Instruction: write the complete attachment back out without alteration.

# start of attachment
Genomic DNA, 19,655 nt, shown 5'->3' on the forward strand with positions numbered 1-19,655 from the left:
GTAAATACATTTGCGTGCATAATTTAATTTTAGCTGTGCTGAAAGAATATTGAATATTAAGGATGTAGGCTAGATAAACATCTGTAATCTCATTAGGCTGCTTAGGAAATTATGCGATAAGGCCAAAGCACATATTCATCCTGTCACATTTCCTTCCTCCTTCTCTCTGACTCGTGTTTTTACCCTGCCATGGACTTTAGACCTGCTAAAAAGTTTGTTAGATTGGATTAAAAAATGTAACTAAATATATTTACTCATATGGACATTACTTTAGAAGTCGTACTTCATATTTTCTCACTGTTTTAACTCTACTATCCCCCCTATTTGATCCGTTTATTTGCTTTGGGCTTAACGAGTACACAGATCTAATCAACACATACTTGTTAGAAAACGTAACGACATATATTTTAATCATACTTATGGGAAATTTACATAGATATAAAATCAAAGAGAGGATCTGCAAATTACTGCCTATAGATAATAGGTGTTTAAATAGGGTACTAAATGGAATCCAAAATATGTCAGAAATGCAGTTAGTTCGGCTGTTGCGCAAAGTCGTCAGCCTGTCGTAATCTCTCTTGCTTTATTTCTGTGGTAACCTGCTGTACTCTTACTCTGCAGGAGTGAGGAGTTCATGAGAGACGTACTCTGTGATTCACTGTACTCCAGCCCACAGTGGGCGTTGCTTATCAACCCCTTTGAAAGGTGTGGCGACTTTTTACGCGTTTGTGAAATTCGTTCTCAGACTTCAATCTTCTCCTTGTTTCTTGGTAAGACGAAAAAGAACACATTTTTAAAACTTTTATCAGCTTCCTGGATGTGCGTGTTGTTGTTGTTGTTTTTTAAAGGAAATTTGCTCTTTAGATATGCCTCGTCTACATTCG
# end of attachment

Genomic DNA, 19,655 nt, shown 5'->3' on the forward strand with positions numbered 1-19,655 from the left:
GTAAATACATTTGCGTGCATAATTTAATTTTAGCTGTGCTGAAAGAATATTGAATATTAAGGATGTAGGCTAGATAAACATCTGTAATCTCATTAGGCTGCTTAGGAAATTATGCGATAAGGCCAAAGCACATATTCATCCTGTCACATTTCCTTCCTCCTTCTCTCTGACTCGTGTTTTTACCCTGCCATGGACTTTAGACCTGCTAAAAAGTTTGTTAGATTGGATTAAAAAATGTAACTAAATATATTTACTCATATGGACATTACTTTAGAAGTCGTACTTCATATTTTCTCACTGTTTTAACTCTACTATCCCCCCTATTTGATCCGTTTATTTGCTTTGGGCTTAACGAGTACACAGATCTAATCAACACATACTTGTTAGAAAACGTAACGACATATATTTTAATCATACTTATGGGAAATTTACATAGATATAAAATCAAAGAGAGGATCTGCAAATTACTGCCTATAGATAATAGGTGTTTAAATAGGGTACTAAATGGAATCCAAAATATGTCAGAAATGCAGTTAGTTCGGCTGTTGCGCAAAGTCGTCAGCCTGTCGTAATCTCTCTTGCTTTATTTCTGTGGTAACCTGCTGTACTCTTACTCTGCAGGAGTGAGGAGTTCATGAGAGACGTACTCTGTGATTCACTGTACTCCAGCCCACAGTGGGCGTTGCTTATCAACCCCTTTGAAAGGTGTGGCGACTTTTTACGCGTTTGTGAAATTCGTTCTCAGACTTCAATCTTCTCCTTGTTTCTTGGTAAGACGAAAAAGAACACATTTTTAAAACTTTTATCAGCTTCCTGGATGTGCGTGTTGTTGTTGTTGTTTTTTAAAGGAAATTTGCTCTTTAGATATGCCTCGTCTACATTCG